Muslim Austrian academic shares tale of gunpoint raid.
On November 9 last year, at 5am, police in Vienna rammed into Farid Hafez’s two-storey apartment and pointed their guns at the social scientist and his family.
After monitoring him for quite 20,000 hours, he was suspected of supporting “terrorism”, a charge he strongly denies.
“It was just unthinkable. I could never have conceived of anything like that taking place to me here,” Hafez, who works at the University of Salzburg, told Al Jazeera via Zoom. “I felt like this was a Hollywood movie with GIs surrounding me.”
The incident happened every week after an Austrian man, who had been jailed before for trying to hitch ISIL (ISIS) but released after attending a deradicalisation programme, killed four people and injured quite 20 others within the Vienna .
On an equivalent day, the raid on Hafez’s home happened . Austria’s interior minister called it “Operation Luxor”, during which some 60 homes of Muslim activists and academics were searched.
Hafez told Al Jazeera that his family remains shaken.
“I are chatting with a psychoanalyst. In fact, we are all being treated for post-traumatic stress disorder,” he said, “and we do it especially for the youngsters .”
They have “hardly been sleeping”, he added. “In the primary month, every noise we heard, we wondered if they [police] would come barging in again?”
Aside from supporting terrorism, police have accused him of other crimes including “hostility to the state” and “money laundering”.
To date, he has not been charged.
Police interrogated him over his views on Islam and on his family.
“Do you awaken your wife for prayers within the morning hours? Do your kids need to pray? Do they hear any quite music?” Hafez recalled, listing a couple of of the police questions.
His phone and laptop were among the things seized, and remain in possession of the police.
Hafez’s checking account was also frozen, leaving him unable to pay lawyers or repair the damage caused during the raid.
“There may be a GoFund campaign ongoing to assist me with those expenses,” he said.
This week, the Austria-born and raised lecturer released a brief film, After The Raid, providing details of his life, career and therefore the encounter.
In the slickly produced video, images purport to point out windows that were broken the search, and a bullet that was left behind.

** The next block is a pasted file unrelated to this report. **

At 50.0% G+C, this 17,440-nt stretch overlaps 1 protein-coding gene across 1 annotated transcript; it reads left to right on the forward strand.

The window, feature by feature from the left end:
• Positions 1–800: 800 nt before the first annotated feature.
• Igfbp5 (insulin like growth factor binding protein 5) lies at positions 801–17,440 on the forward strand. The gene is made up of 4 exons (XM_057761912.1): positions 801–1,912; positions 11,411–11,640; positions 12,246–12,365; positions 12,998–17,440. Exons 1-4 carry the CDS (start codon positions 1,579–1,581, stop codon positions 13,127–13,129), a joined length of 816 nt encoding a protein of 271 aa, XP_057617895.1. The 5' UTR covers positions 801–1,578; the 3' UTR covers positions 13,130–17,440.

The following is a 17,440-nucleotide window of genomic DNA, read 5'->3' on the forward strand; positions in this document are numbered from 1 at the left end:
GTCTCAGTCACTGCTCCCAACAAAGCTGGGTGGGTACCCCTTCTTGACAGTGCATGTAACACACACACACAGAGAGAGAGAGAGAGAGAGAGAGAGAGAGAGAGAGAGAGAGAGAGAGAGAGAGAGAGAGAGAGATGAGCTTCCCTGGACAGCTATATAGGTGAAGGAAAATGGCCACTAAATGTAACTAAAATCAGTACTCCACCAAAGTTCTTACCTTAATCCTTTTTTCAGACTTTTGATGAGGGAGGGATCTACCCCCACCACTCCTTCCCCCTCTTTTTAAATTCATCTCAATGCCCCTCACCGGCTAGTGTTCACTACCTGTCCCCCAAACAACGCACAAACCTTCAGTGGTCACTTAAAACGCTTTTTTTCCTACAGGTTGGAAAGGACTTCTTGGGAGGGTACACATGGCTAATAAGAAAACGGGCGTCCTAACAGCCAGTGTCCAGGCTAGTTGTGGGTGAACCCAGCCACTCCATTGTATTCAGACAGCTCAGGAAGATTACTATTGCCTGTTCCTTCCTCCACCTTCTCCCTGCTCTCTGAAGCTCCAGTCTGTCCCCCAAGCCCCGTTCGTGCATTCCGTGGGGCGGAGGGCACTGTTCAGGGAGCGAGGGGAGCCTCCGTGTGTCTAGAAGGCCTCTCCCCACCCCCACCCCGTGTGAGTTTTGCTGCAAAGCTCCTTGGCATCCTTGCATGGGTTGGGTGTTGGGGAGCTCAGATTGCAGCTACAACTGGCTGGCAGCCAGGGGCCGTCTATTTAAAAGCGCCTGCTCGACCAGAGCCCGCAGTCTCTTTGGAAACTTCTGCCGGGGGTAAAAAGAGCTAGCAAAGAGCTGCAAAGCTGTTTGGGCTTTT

He describes the raid as “surreal” and says his daughter still has nightmares during which she sees Hafez being shot to death by police.
Austrian authorities have three years to research and convey formal charges against him.
The warrant for the raid included his communication with the top of an area party and his support for a faculty project involving a well known Protestant professor and a Muslim woman.
Hafez said there was nothing controversial about his meeting or his support for the project, telling Al Jazeera he would “do it again”.
Islam under scrutiny in Austria
Hafez is that the founding father of the ecu Islamophobia Report, a yearly study that analyses 32 European countries. He has criticised the conservative Austrian government, and has previously said Islamophobia may be a dominant sort of racism in Western democracies.
His case has raised concerns over Islamophobia, and led to a debate on social media after hundreds shared his story on Twitter.
“The Austrian government is attempting to intimidate, punish, and bankrupt one among the foremost prominent and visual Austrian Muslims within the country – and one among the government’s most outspoken critics – despite having nothing to charge him on,” Shadi Hamid, a senior fellow at Brookings, tweeted.
Recently, Chancellor Sebastian Kurz has taken a tough line on what he calls “political Islam”, proposed to criminalise it – a move which might see a registry of imams created and mosques closed.
In 2017, Kurz played a key role as then-foreign and integration minister in seeing through Austria’s ban on the Muslim veil, or niqab.
After becoming chancellor later that year, his government introduced a headband ban in primary schools in 2019.
Austria’s Constitutional Court overturned the headscarf law, saying it discriminated against Muslims and would hinder “Muslim girls’ access to education”.
In the aftermath of the Vienna attack, Kurz said “Islamic extremism” not only “caused death and destruction”, but it also “wants to divide our society, and that we won’t allow this to happen”.
John Esposito, a professor at Georgetown University, told Al Jazeera that he saw Austria as a tolerant society towards all religions, but that perception has declined in recent years with the increase of the present government.
“Unfortunately what we are seeing is analogous to the [Emmanuel] Macron government in France. Their approach to Islam and Muslims is one which seems to work from a priority about extremism that finishes up brushing ordinary and prominent members of the Muslim community [in Austria],” Esposito noted.
Macron came under intense criticism last year for saying Islam was “in crisis” across the planet , as he advocated for a controversial law curbing “Islamist separatism”.
Hafez may be a senior researcher at Georgetown’s Bridge Initiative – a search project on Islamophobia of which Esposito is that the founding director.
“Farid may be a prominent international scholar. I even have seen him in action,” Esposito said, adding that Georgetown had hired him supported his “significant corpus” of labor .
“If something [the raid] like this will happen to him, a successful and mainstream citizen, it raises questions … what’s happening here?
“We will see this issue not only raised by the various academics professionally, but it could mushroom where more people will publicly speak out and inform their respective governments.”